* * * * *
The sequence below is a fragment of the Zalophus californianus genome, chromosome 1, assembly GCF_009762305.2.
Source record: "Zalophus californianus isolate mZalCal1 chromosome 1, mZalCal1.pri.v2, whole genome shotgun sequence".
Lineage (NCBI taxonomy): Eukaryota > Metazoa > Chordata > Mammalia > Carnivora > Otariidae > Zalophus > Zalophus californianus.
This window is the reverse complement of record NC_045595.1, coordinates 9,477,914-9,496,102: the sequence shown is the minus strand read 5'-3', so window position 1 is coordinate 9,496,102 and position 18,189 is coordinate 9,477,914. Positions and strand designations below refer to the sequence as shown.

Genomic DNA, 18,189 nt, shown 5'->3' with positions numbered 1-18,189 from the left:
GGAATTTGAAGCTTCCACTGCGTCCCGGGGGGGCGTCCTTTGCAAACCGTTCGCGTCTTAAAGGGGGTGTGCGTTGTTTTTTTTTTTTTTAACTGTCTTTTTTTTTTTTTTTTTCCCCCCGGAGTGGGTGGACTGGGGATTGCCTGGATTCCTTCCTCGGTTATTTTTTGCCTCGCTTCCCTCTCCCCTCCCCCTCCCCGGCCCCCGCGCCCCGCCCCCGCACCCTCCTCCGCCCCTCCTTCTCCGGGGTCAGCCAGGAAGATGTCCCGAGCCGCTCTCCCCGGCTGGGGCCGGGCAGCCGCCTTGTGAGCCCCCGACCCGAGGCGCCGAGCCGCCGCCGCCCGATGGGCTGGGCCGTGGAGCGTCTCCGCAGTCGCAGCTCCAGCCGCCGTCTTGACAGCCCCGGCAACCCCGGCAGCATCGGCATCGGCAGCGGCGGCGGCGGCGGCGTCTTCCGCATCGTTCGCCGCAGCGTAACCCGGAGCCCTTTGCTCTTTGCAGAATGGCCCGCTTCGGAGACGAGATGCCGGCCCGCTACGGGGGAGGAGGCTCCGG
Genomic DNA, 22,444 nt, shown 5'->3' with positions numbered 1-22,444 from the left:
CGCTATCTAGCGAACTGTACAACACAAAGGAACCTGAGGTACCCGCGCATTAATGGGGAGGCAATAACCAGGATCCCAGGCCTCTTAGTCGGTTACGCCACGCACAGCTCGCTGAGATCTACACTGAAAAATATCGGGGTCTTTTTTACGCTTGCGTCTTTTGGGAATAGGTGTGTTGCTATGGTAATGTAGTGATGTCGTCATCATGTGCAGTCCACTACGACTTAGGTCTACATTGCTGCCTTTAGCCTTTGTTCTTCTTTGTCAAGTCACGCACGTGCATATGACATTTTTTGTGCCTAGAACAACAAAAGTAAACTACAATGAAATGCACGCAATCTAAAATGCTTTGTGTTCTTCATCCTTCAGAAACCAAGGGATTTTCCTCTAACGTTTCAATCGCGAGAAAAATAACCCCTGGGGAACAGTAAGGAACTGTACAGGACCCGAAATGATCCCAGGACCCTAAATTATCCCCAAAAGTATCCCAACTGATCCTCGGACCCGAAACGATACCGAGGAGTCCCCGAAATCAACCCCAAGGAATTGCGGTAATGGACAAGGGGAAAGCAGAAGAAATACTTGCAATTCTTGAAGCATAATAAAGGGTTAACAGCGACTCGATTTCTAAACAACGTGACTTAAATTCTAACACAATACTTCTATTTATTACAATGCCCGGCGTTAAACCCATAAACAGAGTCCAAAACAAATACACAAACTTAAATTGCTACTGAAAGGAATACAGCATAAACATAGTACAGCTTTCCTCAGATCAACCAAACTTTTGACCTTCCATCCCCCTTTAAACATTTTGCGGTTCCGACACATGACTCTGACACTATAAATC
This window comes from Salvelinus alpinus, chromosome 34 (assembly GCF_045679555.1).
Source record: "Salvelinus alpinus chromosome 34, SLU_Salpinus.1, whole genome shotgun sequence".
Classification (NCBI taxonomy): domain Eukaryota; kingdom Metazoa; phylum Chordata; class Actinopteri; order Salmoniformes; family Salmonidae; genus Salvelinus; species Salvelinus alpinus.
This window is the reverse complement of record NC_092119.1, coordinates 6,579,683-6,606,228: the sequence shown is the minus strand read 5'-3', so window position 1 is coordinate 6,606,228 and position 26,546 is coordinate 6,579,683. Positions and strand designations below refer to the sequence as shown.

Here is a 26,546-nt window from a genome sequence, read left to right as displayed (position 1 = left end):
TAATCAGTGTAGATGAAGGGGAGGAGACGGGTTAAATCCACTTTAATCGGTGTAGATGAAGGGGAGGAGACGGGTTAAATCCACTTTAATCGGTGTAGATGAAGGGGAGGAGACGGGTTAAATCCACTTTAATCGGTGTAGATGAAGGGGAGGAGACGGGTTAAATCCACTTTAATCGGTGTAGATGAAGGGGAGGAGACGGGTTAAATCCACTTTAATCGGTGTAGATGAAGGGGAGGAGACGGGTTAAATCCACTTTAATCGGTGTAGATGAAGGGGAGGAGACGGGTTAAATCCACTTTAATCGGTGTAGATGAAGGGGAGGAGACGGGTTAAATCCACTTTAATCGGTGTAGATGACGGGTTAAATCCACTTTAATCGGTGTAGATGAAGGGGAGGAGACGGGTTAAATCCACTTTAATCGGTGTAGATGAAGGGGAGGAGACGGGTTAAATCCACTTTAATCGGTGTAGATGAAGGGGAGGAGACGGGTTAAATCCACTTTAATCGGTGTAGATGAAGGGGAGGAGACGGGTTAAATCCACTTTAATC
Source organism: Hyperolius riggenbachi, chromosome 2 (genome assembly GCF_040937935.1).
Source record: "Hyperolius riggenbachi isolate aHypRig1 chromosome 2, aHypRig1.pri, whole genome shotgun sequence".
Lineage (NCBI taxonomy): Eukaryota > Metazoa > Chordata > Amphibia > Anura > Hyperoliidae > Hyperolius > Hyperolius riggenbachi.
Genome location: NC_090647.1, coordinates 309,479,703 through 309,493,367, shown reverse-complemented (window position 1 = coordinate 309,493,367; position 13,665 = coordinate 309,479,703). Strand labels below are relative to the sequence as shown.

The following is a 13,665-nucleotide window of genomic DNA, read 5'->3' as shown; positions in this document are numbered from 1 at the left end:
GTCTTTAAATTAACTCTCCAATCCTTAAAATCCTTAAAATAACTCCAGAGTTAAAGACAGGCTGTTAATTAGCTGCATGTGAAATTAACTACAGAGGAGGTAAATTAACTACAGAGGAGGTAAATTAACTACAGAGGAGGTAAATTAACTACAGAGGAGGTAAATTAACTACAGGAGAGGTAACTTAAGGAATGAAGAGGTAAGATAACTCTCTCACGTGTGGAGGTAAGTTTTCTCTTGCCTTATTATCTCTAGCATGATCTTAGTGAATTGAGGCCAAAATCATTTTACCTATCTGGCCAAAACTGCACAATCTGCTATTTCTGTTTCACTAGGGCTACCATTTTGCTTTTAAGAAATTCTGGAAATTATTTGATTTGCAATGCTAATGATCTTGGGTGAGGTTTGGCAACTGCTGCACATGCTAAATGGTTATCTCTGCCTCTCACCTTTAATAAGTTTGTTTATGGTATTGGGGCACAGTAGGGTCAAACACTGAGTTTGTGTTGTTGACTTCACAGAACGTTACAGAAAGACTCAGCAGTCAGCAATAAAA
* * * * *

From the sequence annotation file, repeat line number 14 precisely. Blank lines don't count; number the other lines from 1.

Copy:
TAATCAGTGTAGATGAAGGGGAGGAGACGGGTTAAATCCACTTTAATCGGTGTAGATGAAGGGGAGGAGACGGGTTAAATCCACTTTAATCGGTGTAGATGAAGGGGAGGAGACGGGTTAAATCCACTTTAATCGGTGTAGATGAAGGGGAGGAGACGGGTTAAATCCACTTTAATCGGTGTAGATGAAGGGGAGGAGACGGGTTAAATCCACTTTAATCGGTGTAGATGAAGGGGAGGAGACGGGTTAAATCCACTTTAATCGGTGTAGATGAAGGGGAGGAGACGGGTTAAATCCACTTTAATCGGTGTAGATGAAGGGGAGGAGACGGGTTAAATCCACTTTAATCGGTGTAGATGACGGGTTAAATCCACTTTAATCGGTGTAGATGAAGGGGAGGAGACGGGTTAAATCCACTTTAATCGGTGTAGATGAAGGGGAGGAGACGGGTTAAATCCACTTTAATCGGTGTAGATGAAGGGGAGGAGACGGGTTAAATCCACTTTAATCGGTGTAGATGAAGGGGAGGAGACGGGTTAAATCCACTTTAATC